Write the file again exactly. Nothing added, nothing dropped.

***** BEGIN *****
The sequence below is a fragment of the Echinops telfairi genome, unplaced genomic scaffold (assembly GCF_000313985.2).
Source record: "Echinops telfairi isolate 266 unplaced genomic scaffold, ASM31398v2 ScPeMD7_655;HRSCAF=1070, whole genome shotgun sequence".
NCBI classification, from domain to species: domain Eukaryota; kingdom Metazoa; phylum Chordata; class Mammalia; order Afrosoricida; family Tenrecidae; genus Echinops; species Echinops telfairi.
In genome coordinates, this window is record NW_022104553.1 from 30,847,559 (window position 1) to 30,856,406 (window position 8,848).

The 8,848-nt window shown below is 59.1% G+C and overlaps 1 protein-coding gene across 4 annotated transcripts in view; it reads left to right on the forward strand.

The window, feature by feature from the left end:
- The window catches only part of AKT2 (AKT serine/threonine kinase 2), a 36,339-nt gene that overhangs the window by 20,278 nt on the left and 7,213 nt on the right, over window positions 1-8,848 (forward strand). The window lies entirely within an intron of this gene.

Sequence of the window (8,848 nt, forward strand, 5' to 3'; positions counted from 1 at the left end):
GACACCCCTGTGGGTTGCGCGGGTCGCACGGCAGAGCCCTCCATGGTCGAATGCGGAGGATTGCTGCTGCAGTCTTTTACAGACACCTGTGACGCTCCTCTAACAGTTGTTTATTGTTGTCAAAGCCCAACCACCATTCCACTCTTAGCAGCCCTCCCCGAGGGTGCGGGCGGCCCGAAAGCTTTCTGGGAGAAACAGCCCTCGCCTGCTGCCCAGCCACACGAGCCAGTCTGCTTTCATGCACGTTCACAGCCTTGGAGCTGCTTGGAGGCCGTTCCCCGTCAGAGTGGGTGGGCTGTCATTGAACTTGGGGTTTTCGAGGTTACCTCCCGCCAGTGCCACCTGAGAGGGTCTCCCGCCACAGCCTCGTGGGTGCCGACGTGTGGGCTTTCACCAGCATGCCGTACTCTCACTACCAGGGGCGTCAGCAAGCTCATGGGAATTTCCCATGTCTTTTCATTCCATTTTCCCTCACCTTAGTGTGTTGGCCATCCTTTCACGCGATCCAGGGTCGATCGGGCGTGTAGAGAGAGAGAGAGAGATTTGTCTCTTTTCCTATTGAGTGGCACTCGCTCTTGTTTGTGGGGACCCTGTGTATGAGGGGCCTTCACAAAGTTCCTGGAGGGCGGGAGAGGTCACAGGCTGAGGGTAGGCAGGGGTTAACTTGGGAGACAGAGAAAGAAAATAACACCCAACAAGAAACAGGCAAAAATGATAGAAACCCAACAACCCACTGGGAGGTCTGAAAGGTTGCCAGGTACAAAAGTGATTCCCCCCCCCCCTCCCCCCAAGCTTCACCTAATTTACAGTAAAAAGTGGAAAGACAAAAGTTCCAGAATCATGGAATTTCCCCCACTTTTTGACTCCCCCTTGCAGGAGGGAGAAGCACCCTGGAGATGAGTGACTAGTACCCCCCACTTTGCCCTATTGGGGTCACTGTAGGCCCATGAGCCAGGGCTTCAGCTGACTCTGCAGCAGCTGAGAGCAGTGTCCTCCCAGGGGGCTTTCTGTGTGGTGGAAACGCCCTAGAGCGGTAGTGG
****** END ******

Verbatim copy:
The sequence below is a fragment of the Echinops telfairi genome, unplaced genomic scaffold (assembly GCF_000313985.2).
Source record: "Echinops telfairi isolate 266 unplaced genomic scaffold, ASM31398v2 ScPeMD7_655;HRSCAF=1070, whole genome shotgun sequence".
NCBI classification, from domain to species: domain Eukaryota; kingdom Metazoa; phylum Chordata; class Mammalia; order Afrosoricida; family Tenrecidae; genus Echinops; species Echinops telfairi.
In genome coordinates, this window is record NW_022104553.1 from 30,847,559 (window position 1) to 30,856,406 (window position 8,848).

The 8,848-nt window shown below is 59.1% G+C and overlaps 1 protein-coding gene across 4 annotated transcripts in view; it reads left to right on the forward strand.

The window, feature by feature from the left end:
- The window catches only part of AKT2 (AKT serine/threonine kinase 2), a 36,339-nt gene that overhangs the window by 20,278 nt on the left and 7,213 nt on the right, over window positions 1-8,848 (forward strand). The window lies entirely within an intron of this gene.

Sequence of the window (8,848 nt, forward strand, 5' to 3'; positions counted from 1 at the left end):
GACACCCCTGTGGGTTGCGCGGGTCGCACGGCAGAGCCCTCCATGGTCGAATGCGGAGGATTGCTGCTGCAGTCTTTTACAGACACCTGTGACGCTCCTCTAACAGTTGTTTATTGTTGTCAAAGCCCAACCACCATTCCACTCTTAGCAGCCCTCCCCGAGGGTGCGGGCGGCCCGAAAGCTTTCTGGGAGAAACAGCCCTCGCCTGCTGCCCAGCCACACGAGCCAGTCTGCTTTCATGCACGTTCACAGCCTTGGAGCTGCTTGGAGGCCGTTCCCCGTCAGAGTGGGTGGGCTGTCATTGAACTTGGGGTTTTCGAGGTTACCTCCCGCCAGTGCCACCTGAGAGGGTCTCCCGCCACAGCCTCGTGGGTGCCGACGTGTGGGCTTTCACCAGCATGCCGTACTCTCACTACCAGGGGCGTCAGCAAGCTCATGGGAATTTCCCATGTCTTTTCATTCCATTTTCCCTCACCTTAGTGTGTTGGCCATCCTTTCACGCGATCCAGGGTCGATCGGGCGTGTAGAGAGAGAGAGAGAGATTTGTCTCTTTTCCTATTGAGTGGCACTCGCTCTTGTTTGTGGGGACCCTGTGTATGAGGGGCCTTCACAAAGTTCCTGGAGGGCGGGAGAGGTCACAGGCTGAGGGTAGGCAGGGGTTAACTTGGGAGACAGAGAAAGAAAATAACACCCAACAAGAAACAGGCAAAAATGATAGAAACCCAACAACCCACTGGGAGGTCTGAAAGGTTGCCAGGTACAAAAGTGATTCCCCCCCCCCCTCCCCCCAAGCTTCACCTAATTTACAGTAAAAAGTGGAAAGACAAAAGTTCCAGAATCATGGAATTTCCCCCACTTTTTGACTCCCCCTTGCAGGAGGGAGAAGCACCCTGGAGATGAGTGACTAGTACCCCCCACTTTGCCCTATTGGGGTCACTGTAGGCCCATGAGCCAGGGCTTCAGCTGACTCTGCAGCAGCTGAGAGCAGTGTCCTCCCAGGGGGCTTTCTGTGTGGTGGAAACGCCCTAGAGCGGTAGTGG